When you are dealing with motion, you are often working with frames. A frame is a snapshot of what you are currently depicting...such as a blue circle on a light gray background:
[ say "hi" to the blue circle ]
A single frame by itself does not really convey much. Get enough of these frames (with some slight changes in what you are depecting) and start cycling through them, and things get interesting:
The end result is an animation. There are two things that determine how well your animation works - the number of frames and how quickly you change these frames.
Creating the illusion of motion requires a transition between two points. How jerky or smooth the transition depends partly on how many intermdiate points you define. Let's say I have an example of a circle scaling and shifting over a period of time:
You have a starting point, an ending point, and a few intermediate points where the circle's scaling and shifting are defined. This entire animation is only five frames long. To contrast that, let's add more intermediate frames to define this animation:
This time around, more of your circle scaling and shifting is explicitly defined. There are around 20 frames that make up our animation this time.
Based on just what I've provided, which one would you think looks smoother when played back? This depends, as you will see in the next section, on the frame rate. If you were to ignore the frame rate for a moment, with both animations played back at the same frame rate, the one with more intermediate frames would look smoother because there are more points defined.
The next thing we will look at is the frame rate. The frame rate determines how many frames are played in a given second of time. This value is measured in frames per seconds or fps for short:
The higher your fps the faster your animation will proceed to completion because you are running through all of your frames at a faster pace. Likewise, the slower your fps, the slower your animation will proceed to completion.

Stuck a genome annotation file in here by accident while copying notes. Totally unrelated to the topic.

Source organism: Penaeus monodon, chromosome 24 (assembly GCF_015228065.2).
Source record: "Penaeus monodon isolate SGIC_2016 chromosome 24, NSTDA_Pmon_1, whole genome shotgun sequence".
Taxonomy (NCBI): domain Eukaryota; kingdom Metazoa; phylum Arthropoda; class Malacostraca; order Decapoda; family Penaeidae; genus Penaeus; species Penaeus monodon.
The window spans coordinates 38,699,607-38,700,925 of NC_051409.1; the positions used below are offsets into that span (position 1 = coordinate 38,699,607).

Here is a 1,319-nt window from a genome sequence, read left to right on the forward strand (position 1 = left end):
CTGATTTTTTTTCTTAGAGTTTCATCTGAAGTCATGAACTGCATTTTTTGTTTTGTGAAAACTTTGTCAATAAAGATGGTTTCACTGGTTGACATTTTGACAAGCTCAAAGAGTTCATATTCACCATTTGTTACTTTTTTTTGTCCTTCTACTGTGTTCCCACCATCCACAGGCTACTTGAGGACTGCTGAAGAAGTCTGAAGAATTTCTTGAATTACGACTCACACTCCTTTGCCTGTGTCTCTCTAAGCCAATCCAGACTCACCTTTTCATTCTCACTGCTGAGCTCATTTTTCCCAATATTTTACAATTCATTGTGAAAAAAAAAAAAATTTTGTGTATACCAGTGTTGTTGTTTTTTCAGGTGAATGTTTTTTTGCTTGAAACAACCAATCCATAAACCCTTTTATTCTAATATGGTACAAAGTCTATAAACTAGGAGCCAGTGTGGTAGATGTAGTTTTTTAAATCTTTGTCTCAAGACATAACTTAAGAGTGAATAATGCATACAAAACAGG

The frame rate you will use determines largely on what you are creating. In general, I like to use 30 as a good number for the frames per second for the content that I create. This means that every second of animation requires 30 frames. If you are curious what common frates are for TV and movie content, check out the Frame Rate article on Wikipedia.
You can easily get away with great animations whose frame rates are either lower or higher than 24. The thing you need to keep in mind, especially when thinking about mobile phones and other low-power devices, is performance. A higher frame rate requires a user's processor to do more work to cycle through all of the visual information quickly. Having a high frame rate on simple content should not be a problem. Having a high frame rate on visually complex content may be a problem where your users may be viewing your content at a lower frame rate than what you would have preferred.
Here is a visualization:
The smaller your value for pause, the more frequently your setInterval will call the function you specified. Think of each time your function gets called being the equivalent of a frame being played. To rationalize our earlier frames per second logic with the pause milliseconds value, simply divide your desired frame rate into 1000:
If you want to get a frame rate of 30, you would simply put 1000/30 as your setInterval's pause duration value:
That's all there is to it. All of this may seem a bit disconnected without an example, so you can see two examples of the setInterval function at work in my Animations and the HTML5 Canvas and Animating Many Things on a Canvas tutorials.
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